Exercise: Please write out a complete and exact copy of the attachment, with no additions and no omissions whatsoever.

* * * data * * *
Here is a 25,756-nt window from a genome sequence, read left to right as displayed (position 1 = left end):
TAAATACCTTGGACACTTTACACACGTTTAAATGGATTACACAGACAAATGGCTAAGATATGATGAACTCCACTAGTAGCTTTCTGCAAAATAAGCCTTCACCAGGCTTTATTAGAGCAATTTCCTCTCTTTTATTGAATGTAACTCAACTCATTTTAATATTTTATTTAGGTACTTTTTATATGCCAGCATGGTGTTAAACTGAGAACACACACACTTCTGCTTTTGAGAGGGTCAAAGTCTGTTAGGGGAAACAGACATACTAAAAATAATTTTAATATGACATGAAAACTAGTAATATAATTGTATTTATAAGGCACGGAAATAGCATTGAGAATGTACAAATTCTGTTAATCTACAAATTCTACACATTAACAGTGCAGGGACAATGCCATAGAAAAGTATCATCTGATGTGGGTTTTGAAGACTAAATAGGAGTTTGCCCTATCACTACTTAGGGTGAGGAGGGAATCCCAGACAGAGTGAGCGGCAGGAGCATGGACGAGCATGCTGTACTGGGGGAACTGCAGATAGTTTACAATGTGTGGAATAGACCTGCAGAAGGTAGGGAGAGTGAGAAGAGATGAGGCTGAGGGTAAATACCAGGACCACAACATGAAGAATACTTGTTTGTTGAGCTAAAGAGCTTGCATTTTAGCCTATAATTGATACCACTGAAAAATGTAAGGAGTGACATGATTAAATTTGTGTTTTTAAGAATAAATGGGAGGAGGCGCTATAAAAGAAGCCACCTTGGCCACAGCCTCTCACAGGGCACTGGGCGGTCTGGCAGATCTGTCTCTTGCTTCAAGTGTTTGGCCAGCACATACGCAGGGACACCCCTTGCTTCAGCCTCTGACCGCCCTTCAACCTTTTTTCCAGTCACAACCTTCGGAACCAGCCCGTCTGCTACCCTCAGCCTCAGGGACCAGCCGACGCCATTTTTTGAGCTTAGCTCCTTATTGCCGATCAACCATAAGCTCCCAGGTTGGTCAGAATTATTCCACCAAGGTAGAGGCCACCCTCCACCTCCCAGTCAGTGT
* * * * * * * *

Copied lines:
Here is a 25,756-nt window from a genome sequence, read left to right as displayed (position 1 = left end):
TAAATACCTTGGACACTTTACACACGTTTAAATGGATTACACAGACAAATGGCTAAGATATGATGAACTCCACTAGTAGCTTTCTGCAAAATAAGCCTTCACCAGGCTTTATTAGAGCAATTTCCTCTCTTTTATTGAATGTAACTCAACTCATTTTAATATTTTATTTAGGTACTTTTTATATGCCAGCATGGTGTTAAACTGAGAACACACACACTTCTGCTTTTGAGAGGGTCAAAGTCTGTTAGGGGAAACAGACATACTAAAAATAATTTTAATATGACATGAAAACTAGTAATATAATTGTATTTATAAGGCACGGAAATAGCATTGAGAATGTACAAATTCTGTTAATCTACAAATTCTACACATTAACAGTGCAGGGACAATGCCATAGAAAAGTATCATCTGATGTGGGTTTTGAAGACTAAATAGGAGTTTGCCCTATCACTACTTAGGGTGAGGAGGGAATCCCAGACAGAGTGAGCGGCAGGAGCATGGACGAGCATGCTGTACTGGGGGAACTGCAGATAGTTTACAATGTGTGGAATAGACCTGCAGAAGGTAGGGAGAGTGAGAAGAGATGAGGCTGAGGGTAAATACCAGGACCACAACATGAAGAATACTTGTTTGTTGAGCTAAAGAGCTTGCATTTTAGCCTATAATTGATACCACTGAAAAATGTAAGGAGTGACATGATTAAATTTGTGTTTTTAAGAATAAATGGGAGGAGGCGCTATAAAAGAAGCCACCTTGGCCACAGCCTCTCACAGGGCACTGGGCGGTCTGGCAGATCTGTCTCTTGCTTCAAGTGTTTGGCCAGCACATACGCAGGGACACCCCTTGCTTCAGCCTCTGACCGCCCTTCAACCTTTTTTCCAGTCACAACCTTCGGAACCAGCCCGTCTGCTACCCTCAGCCTCAGGGACCAGCCGACGCCATTTTTTGAGCTTAGCTCCTTATTGCCGATCAACCATAAGCTCCCAGGTTGGTCAGAATTATTCCACCAAGGTAGAGGCCACCCTCCACCTCCCAGTCAGTGT